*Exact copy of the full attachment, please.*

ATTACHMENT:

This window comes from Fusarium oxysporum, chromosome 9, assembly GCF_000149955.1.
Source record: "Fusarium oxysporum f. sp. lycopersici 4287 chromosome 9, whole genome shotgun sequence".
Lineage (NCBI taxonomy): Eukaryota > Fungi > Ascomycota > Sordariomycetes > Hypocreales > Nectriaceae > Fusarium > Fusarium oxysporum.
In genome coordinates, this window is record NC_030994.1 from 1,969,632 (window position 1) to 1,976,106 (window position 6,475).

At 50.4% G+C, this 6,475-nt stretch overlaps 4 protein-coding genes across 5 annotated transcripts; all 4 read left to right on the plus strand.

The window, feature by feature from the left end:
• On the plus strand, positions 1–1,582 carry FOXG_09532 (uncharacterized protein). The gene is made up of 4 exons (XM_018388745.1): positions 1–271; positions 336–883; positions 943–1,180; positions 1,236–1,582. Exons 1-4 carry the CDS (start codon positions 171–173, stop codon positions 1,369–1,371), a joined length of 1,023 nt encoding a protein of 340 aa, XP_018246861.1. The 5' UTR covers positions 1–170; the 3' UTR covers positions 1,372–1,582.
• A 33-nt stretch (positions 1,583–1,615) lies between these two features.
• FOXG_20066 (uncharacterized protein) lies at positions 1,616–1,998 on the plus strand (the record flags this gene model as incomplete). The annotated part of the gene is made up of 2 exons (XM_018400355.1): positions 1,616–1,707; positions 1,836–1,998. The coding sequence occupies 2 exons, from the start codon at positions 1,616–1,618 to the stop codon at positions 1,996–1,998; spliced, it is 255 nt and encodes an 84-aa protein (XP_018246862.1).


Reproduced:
This window comes from Fusarium oxysporum, chromosome 9, assembly GCF_000149955.1.
Source record: "Fusarium oxysporum f. sp. lycopersici 4287 chromosome 9, whole genome shotgun sequence".
Lineage (NCBI taxonomy): Eukaryota > Fungi > Ascomycota > Sordariomycetes > Hypocreales > Nectriaceae > Fusarium > Fusarium oxysporum.
In genome coordinates, this window is record NC_030994.1 from 1,969,632 (window position 1) to 1,976,106 (window position 6,475).

At 50.4% G+C, this 6,475-nt stretch overlaps 4 protein-coding genes across 5 annotated transcripts; all 4 read left to right on the plus strand.

The window, feature by feature from the left end:
• On the plus strand, positions 1–1,582 carry FOXG_09532 (uncharacterized protein). The gene is made up of 4 exons (XM_018388745.1): positions 1–271; positions 336–883; positions 943–1,180; positions 1,236–1,582. Exons 1-4 carry the CDS (start codon positions 171–173, stop codon positions 1,369–1,371), a joined length of 1,023 nt encoding a protein of 340 aa, XP_018246861.1. The 5' UTR covers positions 1–170; the 3' UTR covers positions 1,372–1,582.
• A 33-nt stretch (positions 1,583–1,615) lies between these two features.
• FOXG_20066 (uncharacterized protein) lies at positions 1,616–1,998 on the plus strand (the record flags this gene model as incomplete). The annotated part of the gene is made up of 2 exons (XM_018400355.1): positions 1,616–1,707; positions 1,836–1,998. The coding sequence occupies 2 exons, from the start codon at positions 1,616–1,618 to the stop codon at positions 1,996–1,998; spliced, it is 255 nt and encodes an 84-aa protein (XP_018246862.1).